Project notes go on the classroom's overhead projector
Amy Chong

I’m back in my sophomore year of high school. I walk into my English class, dragging my backpack as I drop into the last seat at the end of the row. I lean back against the wall behind me and close my eyes. The last bell rings and the teacher moves to the front of the room. This is one of my favorite classes of the day, where I can actually expect something thought-provoking and different to happen. He announces that today we’re doing an exercise. He turns on the overhead projector and without another word, sits down behind his desk.

We openly stare for a few second before turning our attention to the assignment reflected on the screen: Today we are in charge of the class, and must work to create a teaching plan. This includes a typical schedule of the class period, topics to cover, examples of homework assignments, a discipline policy, and a grading rubric.

The class is silent.

I start to wake up and begin to smile, craning my neck to see how people react. Some kids continue to stare at the teacher, waiting for him to explain or to stand up and say it was all a joke. Kids start to whisper, to laugh, giving obscenities to show how incredulous they feel. Finally, one girl stands up and announces, “Well, let’s get this done.”

She saunters to the front of the room, takes a seat on the stool and picks up a marker. She begins to write the teacher’s plan, asking the crowd for their opinion as she goes along. A few people yell out answers, but as time goes on, everyone begins to speak at once. The room fills with noise, and she turns in desperation to recruit a few “smart” students to help her. A small, chosen crowd begins to cluster around the projector at the front of the room, trying to gain control of the class.

I sit in the back, slightly amused at how ineffective their efforts are. After plenty of yelling and pleading looks at the teacher, the group realizes that they’re not getting any help. They turn inward and begin ignoring everyone else. The excitement of the exercise quickly dies. I frustratingly twist in my swivel chair, yelling while heads turn but no one listens. The group in front moves on to homework assignments. They begin listing, “one story a night, a short writing assignment, vocabulary tests:” “Why don’t we vote on it?” the boy next to me yells, half the crowd swiveling to listen while the other half ignores him. “What about democracy?”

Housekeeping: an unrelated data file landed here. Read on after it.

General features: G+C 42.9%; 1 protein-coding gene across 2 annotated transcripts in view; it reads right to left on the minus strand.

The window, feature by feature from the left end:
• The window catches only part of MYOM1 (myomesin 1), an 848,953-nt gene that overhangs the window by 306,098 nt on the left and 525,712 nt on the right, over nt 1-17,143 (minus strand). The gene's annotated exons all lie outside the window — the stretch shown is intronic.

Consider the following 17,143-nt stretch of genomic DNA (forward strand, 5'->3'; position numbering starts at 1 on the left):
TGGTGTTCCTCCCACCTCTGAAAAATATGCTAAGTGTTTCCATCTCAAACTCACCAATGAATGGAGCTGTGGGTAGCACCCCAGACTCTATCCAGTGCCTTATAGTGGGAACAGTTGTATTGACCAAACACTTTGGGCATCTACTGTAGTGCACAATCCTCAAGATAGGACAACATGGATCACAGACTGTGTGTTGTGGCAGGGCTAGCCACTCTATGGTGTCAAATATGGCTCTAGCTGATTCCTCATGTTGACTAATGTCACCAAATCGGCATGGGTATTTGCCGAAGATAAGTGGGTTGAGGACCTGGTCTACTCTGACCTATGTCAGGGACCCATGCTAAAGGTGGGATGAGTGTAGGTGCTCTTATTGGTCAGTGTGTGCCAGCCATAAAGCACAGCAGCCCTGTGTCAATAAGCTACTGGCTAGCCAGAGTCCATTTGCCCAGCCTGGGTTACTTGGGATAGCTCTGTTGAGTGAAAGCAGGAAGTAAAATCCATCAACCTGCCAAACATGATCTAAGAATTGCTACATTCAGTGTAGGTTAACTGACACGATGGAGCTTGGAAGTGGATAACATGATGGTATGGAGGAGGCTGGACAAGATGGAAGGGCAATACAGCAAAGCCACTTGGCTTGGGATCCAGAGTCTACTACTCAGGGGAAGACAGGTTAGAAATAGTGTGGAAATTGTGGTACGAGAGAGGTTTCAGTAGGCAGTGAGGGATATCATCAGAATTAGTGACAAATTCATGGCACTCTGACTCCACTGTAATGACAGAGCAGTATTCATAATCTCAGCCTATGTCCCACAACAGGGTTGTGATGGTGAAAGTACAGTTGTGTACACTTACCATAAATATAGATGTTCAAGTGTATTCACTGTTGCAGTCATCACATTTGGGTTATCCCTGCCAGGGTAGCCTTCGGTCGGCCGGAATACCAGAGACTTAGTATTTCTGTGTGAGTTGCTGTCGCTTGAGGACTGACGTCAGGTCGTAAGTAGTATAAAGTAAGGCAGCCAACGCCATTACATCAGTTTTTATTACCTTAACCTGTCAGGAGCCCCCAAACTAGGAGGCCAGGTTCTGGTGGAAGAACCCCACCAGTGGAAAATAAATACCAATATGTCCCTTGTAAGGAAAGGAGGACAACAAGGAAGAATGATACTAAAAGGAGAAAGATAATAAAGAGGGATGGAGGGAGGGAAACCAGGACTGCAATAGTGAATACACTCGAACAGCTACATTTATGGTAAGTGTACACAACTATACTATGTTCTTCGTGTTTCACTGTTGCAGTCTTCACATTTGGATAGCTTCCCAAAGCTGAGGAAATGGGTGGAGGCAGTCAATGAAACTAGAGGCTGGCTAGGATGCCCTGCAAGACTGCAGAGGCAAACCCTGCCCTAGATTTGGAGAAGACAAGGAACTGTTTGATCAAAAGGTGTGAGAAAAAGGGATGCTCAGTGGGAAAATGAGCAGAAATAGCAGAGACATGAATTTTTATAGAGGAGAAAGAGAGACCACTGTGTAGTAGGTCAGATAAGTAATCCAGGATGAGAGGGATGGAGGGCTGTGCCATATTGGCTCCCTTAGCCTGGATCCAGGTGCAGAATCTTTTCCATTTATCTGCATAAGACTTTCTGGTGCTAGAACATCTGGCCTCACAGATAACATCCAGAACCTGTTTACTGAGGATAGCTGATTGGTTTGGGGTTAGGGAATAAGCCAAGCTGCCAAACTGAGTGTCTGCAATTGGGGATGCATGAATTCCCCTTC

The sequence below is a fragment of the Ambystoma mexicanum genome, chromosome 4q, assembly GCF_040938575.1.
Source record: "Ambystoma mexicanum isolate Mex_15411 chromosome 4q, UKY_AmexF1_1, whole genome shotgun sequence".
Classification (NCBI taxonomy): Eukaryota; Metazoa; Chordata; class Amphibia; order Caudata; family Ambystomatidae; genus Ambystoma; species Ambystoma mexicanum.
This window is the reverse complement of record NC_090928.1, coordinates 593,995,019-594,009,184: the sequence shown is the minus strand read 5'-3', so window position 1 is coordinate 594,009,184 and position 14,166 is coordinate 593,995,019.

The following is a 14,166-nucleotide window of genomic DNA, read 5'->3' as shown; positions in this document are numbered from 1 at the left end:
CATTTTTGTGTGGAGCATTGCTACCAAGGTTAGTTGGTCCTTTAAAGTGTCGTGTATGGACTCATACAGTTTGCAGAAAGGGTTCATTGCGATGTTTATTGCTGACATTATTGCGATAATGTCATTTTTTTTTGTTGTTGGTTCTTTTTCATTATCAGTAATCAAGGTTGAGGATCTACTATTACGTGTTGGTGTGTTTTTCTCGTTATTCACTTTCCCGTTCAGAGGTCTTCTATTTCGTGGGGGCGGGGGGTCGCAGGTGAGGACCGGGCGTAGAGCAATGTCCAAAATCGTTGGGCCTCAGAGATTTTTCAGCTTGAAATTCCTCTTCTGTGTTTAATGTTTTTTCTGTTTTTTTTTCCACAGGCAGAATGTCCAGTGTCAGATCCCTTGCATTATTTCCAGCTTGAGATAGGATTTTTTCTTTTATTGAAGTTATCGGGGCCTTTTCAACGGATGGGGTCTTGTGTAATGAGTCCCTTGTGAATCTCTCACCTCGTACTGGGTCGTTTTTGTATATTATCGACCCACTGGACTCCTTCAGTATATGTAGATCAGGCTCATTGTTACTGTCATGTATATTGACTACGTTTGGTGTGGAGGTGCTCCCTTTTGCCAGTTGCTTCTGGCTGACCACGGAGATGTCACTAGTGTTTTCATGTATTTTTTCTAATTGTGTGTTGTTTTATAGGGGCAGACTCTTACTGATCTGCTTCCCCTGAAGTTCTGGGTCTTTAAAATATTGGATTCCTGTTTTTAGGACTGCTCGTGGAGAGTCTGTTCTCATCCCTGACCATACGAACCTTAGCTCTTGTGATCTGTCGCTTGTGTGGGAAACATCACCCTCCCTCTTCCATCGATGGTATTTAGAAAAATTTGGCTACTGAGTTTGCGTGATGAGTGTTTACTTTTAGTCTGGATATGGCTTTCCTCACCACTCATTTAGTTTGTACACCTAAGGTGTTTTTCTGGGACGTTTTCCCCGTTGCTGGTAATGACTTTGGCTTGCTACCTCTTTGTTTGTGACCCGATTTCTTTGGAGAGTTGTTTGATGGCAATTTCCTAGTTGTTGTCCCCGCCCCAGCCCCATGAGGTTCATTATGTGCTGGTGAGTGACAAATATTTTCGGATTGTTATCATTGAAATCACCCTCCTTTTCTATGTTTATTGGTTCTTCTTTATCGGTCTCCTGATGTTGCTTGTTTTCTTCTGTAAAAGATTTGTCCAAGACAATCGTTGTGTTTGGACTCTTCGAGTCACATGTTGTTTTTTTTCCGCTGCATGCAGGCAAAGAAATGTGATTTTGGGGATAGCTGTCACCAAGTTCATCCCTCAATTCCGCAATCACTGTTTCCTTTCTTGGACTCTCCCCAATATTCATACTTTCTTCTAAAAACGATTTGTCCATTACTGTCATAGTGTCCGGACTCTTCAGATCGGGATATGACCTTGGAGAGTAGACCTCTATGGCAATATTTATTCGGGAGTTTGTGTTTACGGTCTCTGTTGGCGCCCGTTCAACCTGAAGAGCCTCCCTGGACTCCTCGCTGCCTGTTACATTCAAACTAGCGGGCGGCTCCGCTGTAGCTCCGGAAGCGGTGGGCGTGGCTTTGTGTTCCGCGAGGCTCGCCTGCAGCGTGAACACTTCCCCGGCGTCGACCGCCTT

I turn to the kids in my corner and vent. We crack jokes about walking out of class just to see how they react. We create plans of rebellion that lead to nowhere. One student a row over stands up and makes a rebellious comment, leading the first girl at the overhead to send him out of the room. We look at each other and sit back, frustrated. I give up. I spent the rest of class silent, kicking the wall and glaring at everyone else.

Somehow, the group managed to finish their plan and finally returned to their seats. The teacher stood up to regain control of his class and told us to write down our observations and feelings on the exercise. Who took leadership? How was it decided? How were decisions made? I vented about the lack of democracy, the people chosen to make the decisions, and the fear and difficulty of creating a rebellion. Of course, the point of the exercise was to make us question our own behavior and think about the position of power in the classroom and in society. Why didn’t we follow true democratic principles? Why didn’t everyone in the class have an equal opportunity to contribute?

I’m sure that some students argued that everyone did have a voice, and that everyone was capable of contributing. It can even be said that this was simply an exercise given to a group of sixteen-year-old students, and cannot be used to make further conclusions. Somehow, I think that what happened in the classroom that day uncovered leadership principles that we were raised to believe are normal. Just ignore people who don’t agree because it’s easier to make decisions that way.

Even though this event happened two years, I can still feel resentment at my situation. What would have happened if I had stood up first? Would I have done the same thing?


Please note this login is to submit events or press releases. Use this page here to login for your Independent subscription

Not a member? Sign up here.